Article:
The United States, the International Criminal Court, and Afghanistan: The rupturing of mutual accommodation

Kevin Robb, Shan Patel

    Research output: Contribution to journalArticle


    In September 2018, then U.S. National Security Advisor John Bolton delivered a speech that ushered in a new, more aggressive era of U.S. foreign policy vis-�-vis the International Criminal Court (icc). Washington's disapprobation over the icc's interest in the alleged crimes of U.S. personnel in Afghanistan has been seen as the cause for this change. While this is certainly partly true, little attention has been paid to Fatou Bensouda's prosecutorial behaviour as an explanatory factor. Using the framework from David Bosco's Rough Justice, this article demonstrates that a distinct shift in prosecutorial behaviour occurred when Fatou Bensouda took over as Chief Prosecutor. In contrast to Luis Moreno Ocampo's strategic approach, avoidant of U.S. interests, Bensouda's apolitical approach directly challenged the U.S. This shift in prosecutorial behaviour ruptured the 'mutual accommodation' that previously characterised the icc-U.S. relationship and, in turn, produced the shift in U.S. policy that now marginalises the Court.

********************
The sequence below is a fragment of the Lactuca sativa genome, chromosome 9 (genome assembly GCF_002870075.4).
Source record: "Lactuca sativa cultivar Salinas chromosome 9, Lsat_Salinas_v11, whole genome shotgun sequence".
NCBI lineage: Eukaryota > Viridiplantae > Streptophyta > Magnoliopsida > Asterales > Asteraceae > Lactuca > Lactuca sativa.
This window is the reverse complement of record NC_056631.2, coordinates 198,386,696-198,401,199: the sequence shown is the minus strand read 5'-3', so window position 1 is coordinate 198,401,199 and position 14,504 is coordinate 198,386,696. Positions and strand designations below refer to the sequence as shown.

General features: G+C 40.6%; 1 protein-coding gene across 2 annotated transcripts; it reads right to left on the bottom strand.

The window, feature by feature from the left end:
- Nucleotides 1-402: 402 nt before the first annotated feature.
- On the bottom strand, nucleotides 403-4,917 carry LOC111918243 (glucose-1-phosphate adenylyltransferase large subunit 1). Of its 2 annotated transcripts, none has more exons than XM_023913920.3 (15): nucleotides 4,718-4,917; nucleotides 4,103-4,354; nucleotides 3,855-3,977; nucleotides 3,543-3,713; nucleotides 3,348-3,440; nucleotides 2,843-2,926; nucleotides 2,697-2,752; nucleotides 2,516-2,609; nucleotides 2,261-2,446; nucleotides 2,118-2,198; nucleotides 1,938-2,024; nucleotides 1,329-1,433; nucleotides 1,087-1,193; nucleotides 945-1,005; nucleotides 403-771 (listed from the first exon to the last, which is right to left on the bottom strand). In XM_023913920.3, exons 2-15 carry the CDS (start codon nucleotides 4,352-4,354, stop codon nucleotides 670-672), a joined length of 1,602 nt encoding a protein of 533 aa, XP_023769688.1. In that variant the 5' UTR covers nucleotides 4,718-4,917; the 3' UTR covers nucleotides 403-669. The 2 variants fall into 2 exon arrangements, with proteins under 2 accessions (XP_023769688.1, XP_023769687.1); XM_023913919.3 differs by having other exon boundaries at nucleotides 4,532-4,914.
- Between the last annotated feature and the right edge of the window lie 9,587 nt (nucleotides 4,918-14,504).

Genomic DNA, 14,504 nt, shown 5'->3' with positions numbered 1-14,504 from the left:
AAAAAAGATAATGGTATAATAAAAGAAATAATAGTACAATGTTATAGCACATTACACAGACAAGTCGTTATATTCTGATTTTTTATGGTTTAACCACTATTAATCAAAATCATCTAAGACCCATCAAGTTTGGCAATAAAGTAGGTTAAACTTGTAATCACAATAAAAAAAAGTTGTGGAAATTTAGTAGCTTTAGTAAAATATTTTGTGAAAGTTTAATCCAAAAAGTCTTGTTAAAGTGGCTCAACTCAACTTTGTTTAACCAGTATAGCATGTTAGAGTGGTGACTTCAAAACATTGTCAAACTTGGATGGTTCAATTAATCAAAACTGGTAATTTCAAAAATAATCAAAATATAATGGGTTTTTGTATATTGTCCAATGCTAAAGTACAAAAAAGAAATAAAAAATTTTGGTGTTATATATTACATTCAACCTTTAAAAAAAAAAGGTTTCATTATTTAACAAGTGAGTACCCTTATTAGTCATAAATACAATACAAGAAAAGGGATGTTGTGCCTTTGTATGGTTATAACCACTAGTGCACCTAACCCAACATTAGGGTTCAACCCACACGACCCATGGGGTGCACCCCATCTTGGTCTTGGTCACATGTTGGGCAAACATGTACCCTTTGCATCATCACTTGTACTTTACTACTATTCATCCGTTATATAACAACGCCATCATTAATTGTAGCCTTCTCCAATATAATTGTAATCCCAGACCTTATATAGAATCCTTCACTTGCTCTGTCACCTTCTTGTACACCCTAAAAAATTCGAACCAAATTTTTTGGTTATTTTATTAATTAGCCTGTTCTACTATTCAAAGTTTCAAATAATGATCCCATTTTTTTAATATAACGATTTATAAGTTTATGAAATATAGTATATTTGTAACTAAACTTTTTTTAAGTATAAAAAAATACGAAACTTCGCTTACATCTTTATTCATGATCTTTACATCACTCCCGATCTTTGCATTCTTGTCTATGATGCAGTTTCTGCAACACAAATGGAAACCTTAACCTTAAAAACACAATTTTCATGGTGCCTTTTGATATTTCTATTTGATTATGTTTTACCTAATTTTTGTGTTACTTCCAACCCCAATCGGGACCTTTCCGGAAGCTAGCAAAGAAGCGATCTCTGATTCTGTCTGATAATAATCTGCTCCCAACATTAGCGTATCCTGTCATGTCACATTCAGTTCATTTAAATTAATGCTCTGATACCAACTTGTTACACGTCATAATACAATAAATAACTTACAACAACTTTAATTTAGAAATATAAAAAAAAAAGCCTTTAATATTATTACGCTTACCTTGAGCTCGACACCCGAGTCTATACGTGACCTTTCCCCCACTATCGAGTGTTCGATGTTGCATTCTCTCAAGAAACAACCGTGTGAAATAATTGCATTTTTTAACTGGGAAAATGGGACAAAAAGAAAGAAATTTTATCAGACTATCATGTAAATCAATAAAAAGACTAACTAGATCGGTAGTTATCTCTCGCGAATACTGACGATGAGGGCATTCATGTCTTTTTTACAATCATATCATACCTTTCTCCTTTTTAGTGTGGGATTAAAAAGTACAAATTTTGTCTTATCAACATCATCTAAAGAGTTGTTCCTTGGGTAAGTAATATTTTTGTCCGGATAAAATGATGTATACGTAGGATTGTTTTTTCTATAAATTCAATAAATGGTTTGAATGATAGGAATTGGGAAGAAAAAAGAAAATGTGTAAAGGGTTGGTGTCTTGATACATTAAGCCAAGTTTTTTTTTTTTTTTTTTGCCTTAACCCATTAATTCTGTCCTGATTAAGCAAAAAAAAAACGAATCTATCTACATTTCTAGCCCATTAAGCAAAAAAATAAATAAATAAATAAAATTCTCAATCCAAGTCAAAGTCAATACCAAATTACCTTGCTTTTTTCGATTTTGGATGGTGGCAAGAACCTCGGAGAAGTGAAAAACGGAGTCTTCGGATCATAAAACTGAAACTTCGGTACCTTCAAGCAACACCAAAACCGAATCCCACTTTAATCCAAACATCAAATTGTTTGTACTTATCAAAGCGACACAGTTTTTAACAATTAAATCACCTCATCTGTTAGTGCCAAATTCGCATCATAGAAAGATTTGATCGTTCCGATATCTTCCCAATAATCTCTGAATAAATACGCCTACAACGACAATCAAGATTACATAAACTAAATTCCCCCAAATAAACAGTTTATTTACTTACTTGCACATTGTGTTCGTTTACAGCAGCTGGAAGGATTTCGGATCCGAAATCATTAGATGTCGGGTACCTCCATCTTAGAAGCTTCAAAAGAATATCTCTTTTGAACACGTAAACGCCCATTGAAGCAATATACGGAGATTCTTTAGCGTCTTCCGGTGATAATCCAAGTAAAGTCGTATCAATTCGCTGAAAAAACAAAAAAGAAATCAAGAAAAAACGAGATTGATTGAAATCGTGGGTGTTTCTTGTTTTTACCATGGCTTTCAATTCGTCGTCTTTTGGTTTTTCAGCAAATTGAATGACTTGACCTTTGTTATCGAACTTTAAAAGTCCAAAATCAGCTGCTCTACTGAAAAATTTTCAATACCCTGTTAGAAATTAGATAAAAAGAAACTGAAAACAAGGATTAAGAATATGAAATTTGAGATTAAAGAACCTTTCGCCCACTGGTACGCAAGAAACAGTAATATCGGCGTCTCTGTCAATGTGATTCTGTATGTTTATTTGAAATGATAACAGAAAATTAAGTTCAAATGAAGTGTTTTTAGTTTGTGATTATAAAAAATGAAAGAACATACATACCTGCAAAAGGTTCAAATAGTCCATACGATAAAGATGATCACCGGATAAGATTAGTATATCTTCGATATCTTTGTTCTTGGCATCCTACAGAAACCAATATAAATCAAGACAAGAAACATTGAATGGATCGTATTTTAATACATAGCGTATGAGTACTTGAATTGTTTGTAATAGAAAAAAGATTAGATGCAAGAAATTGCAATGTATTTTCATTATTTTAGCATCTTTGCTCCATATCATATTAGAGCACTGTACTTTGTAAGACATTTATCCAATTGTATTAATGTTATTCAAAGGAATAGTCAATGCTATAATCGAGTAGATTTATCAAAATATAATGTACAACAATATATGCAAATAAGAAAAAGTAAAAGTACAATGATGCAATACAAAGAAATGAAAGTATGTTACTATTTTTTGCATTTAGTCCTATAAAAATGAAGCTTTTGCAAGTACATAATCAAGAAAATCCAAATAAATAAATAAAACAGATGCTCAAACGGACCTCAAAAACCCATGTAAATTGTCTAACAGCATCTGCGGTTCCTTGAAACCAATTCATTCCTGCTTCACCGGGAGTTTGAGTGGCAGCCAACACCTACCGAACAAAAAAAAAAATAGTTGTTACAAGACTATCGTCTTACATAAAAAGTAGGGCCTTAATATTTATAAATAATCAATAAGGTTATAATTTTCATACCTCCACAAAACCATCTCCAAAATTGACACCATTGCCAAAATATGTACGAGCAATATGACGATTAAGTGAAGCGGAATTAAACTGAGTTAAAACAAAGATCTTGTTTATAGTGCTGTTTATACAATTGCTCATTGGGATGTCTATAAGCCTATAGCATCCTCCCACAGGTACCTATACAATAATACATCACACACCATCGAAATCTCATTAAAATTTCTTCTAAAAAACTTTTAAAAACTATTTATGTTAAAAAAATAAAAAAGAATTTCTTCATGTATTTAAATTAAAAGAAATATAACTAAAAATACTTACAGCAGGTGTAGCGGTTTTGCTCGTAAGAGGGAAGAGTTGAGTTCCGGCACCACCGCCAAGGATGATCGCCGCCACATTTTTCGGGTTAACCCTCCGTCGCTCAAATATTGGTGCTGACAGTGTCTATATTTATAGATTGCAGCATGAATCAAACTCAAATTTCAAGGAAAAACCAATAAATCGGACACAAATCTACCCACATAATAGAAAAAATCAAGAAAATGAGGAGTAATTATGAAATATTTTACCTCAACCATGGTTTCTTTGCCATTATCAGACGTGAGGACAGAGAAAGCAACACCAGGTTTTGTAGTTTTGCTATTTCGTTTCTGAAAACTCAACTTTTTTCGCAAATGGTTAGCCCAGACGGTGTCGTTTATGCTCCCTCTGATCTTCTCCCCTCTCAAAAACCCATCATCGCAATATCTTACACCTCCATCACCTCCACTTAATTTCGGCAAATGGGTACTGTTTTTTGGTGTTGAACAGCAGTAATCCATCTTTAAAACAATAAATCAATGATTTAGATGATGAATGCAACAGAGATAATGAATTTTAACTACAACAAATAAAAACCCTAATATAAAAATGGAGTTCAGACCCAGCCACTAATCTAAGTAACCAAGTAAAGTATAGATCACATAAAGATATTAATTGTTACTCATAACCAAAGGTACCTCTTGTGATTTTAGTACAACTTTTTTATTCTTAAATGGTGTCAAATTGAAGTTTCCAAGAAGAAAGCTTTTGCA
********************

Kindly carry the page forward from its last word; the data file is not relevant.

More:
Original languageEnglish
    Pages (from-to)1-40
    JournalInternational Criminal Law Review
    Issue number6
    Publication statusPublished - 2020

    Cite this